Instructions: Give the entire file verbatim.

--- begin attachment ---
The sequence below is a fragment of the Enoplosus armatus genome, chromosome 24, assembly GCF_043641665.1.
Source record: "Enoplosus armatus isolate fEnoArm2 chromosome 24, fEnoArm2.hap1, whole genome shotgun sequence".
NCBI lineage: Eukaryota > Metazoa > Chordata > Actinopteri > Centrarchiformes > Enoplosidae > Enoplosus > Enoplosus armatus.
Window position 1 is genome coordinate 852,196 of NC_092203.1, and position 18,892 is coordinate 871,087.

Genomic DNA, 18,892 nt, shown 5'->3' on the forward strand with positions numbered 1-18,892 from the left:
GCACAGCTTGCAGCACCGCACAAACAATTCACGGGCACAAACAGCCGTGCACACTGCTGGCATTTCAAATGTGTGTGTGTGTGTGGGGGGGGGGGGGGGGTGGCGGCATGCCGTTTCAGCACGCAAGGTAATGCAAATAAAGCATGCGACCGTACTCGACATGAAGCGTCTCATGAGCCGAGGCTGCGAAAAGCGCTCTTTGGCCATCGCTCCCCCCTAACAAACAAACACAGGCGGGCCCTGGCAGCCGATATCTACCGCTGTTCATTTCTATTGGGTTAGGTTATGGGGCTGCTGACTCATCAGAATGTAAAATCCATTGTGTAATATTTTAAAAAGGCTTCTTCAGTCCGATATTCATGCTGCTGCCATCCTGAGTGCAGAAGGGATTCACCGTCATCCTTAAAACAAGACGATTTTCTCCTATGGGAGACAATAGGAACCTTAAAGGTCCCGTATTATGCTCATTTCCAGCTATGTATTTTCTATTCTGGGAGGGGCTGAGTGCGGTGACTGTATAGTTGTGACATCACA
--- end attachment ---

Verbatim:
The sequence below is a fragment of the Enoplosus armatus genome, chromosome 24, assembly GCF_043641665.1.
Source record: "Enoplosus armatus isolate fEnoArm2 chromosome 24, fEnoArm2.hap1, whole genome shotgun sequence".
NCBI lineage: Eukaryota > Metazoa > Chordata > Actinopteri > Centrarchiformes > Enoplosidae > Enoplosus > Enoplosus armatus.
Window position 1 is genome coordinate 852,196 of NC_092203.1, and position 18,892 is coordinate 871,087.

Genomic DNA, 18,892 nt, shown 5'->3' on the forward strand with positions numbered 1-18,892 from the left:
GCACAGCTTGCAGCACCGCACAAACAATTCACGGGCACAAACAGCCGTGCACACTGCTGGCATTTCAAATGTGTGTGTGTGTGTGGGGGGGGGGGGGGGGTGGCGGCATGCCGTTTCAGCACGCAAGGTAATGCAAATAAAGCATGCGACCGTACTCGACATGAAGCGTCTCATGAGCCGAGGCTGCGAAAAGCGCTCTTTGGCCATCGCTCCCCCCTAACAAACAAACACAGGCGGGCCCTGGCAGCCGATATCTACCGCTGTTCATTTCTATTGGGTTAGGTTATGGGGCTGCTGACTCATCAGAATGTAAAATCCATTGTGTAATATTTTAAAAAGGCTTCTTCAGTCCGATATTCATGCTGCTGCCATCCTGAGTGCAGAAGGGATTCACCGTCATCCTTAAAACAAGACGATTTTCTCCTATGGGAGACAATAGGAACCTTAAAGGTCCCGTATTATGCTCATTTCCAGCTATGTATTTTCTATTCTGGGAGGGGCTGAGTGCGGTGACTGTATAGTTGTGACATCACA